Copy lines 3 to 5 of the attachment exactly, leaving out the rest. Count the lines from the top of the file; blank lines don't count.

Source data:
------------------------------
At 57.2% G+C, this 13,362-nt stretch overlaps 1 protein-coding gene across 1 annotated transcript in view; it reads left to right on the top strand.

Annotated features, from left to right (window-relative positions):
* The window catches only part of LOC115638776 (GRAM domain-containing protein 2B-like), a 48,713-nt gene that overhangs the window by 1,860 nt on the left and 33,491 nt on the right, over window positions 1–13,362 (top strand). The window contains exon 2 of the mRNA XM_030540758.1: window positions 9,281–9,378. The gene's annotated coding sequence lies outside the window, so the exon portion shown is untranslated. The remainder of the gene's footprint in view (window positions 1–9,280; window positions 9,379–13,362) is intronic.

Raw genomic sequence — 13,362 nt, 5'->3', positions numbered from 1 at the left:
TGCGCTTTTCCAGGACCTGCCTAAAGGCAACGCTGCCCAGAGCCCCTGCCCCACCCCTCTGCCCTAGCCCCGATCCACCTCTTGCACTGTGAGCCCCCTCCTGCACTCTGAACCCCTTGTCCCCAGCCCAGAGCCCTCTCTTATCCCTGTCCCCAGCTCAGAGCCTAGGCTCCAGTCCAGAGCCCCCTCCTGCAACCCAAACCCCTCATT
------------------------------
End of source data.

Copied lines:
* The window catches only part of LOC115638776 (GRAM domain-containing protein 2B-like), a 48,713-nt gene that overhangs the window by 1,860 nt on the left and 33,491 nt on the right, over window positions 1–13,362 (top strand). The window contains exon 2 of the mRNA XM_030540758.1: window positions 9,281–9,378. The gene's annotated coding sequence lies outside the window, so the exon portion shown is untranslated. The remainder of the gene's footprint in view (window positions 1–9,280; window positions 9,379–13,362) is intronic.

Raw genomic sequence — 13,362 nt, 5'->3', positions numbered from 1 at the left:
TGCGCTTTTCCAGGACCTGCCTAAAGGCAACGCTGCCCAGAGCCCCTGCCCCACCCCTCTGCCCTAGCCCCGATCCACCTCTTGCACTGTGAGCCCCCTCCTGCACTCTGAACCCCTTGTCCCCAGCCCAGAGCCCTCTCTTATCCCTGTCCCCAGCTCAGAGCCTAGGCTCCAGTCCAGAGCCCCCTCCTGCAACCCAAACCCCTCATT